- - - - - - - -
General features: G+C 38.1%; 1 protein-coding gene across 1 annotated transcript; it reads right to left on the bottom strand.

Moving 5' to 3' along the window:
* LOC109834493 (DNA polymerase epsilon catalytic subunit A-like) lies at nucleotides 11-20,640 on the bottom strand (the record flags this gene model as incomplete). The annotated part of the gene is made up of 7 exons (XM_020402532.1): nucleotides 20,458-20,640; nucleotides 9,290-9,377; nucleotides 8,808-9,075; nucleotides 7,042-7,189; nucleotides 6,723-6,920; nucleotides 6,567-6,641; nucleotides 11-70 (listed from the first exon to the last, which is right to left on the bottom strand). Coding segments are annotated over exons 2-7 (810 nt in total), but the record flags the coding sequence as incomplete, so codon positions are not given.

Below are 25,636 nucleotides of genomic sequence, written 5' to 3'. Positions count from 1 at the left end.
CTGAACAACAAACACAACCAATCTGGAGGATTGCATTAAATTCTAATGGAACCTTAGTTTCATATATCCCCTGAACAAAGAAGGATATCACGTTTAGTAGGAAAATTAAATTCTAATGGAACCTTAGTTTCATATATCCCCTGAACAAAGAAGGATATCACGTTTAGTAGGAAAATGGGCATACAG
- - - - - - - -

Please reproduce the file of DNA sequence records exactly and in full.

General features: G+C 38.1%; 1 protein-coding gene across 1 annotated transcript; it reads right to left on the bottom strand.

Moving 5' to 3' along the window:
* LOC109834493 (DNA polymerase epsilon catalytic subunit A-like) lies at nucleotides 11-20,640 on the bottom strand (the record flags this gene model as incomplete). The annotated part of the gene is made up of 7 exons (XM_020402532.1): nucleotides 20,458-20,640; nucleotides 9,290-9,377; nucleotides 8,808-9,075; nucleotides 7,042-7,189; nucleotides 6,723-6,920; nucleotides 6,567-6,641; nucleotides 11-70 (listed from the first exon to the last, which is right to left on the bottom strand). Coding segments are annotated over exons 2-7 (810 nt in total), but the record flags the coding sequence as incomplete, so codon positions are not given.

Below are 25,636 nucleotides of genomic sequence, written 5' to 3'. Positions count from 1 at the left end.
CTGAACAACAAACACAACCAATCTGGAGGATTGCATTAAATTCTAATGGAACCTTAGTTTCATATATCCCCTGAACAAAGAAGGATATCACGTTTAGTAGGAAAATTAAATTCTAATGGAACCTTAGTTTCATATATCCCCTGAACAAAGAAGGATATCACGTTTAGTAGGAAAATGGGCATACAG